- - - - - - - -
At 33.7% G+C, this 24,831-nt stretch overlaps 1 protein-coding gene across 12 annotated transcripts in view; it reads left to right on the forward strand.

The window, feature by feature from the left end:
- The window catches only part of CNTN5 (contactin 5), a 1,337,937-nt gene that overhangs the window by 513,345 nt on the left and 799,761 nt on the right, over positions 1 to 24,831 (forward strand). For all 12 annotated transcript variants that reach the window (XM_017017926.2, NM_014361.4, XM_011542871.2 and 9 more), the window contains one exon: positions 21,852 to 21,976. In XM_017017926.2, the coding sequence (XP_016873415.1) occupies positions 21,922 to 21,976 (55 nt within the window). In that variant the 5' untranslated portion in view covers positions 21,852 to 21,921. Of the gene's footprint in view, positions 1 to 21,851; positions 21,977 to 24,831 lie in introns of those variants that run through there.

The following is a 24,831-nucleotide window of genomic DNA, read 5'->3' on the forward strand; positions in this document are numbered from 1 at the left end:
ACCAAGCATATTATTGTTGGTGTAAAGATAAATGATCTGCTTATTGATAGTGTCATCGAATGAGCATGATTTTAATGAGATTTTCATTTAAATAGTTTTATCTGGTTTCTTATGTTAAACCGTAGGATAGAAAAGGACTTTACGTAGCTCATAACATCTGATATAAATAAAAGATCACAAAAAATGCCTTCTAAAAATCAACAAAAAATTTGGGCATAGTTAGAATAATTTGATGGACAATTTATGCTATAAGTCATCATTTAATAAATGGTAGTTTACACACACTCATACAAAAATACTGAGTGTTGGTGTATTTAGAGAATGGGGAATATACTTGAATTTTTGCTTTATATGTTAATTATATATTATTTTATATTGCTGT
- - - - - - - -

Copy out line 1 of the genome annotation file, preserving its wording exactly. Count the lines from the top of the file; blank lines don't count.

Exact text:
At 33.7% G+C, this 24,831-nt stretch overlaps 1 protein-coding gene across 12 annotated transcripts in view; it reads left to right on the forward strand.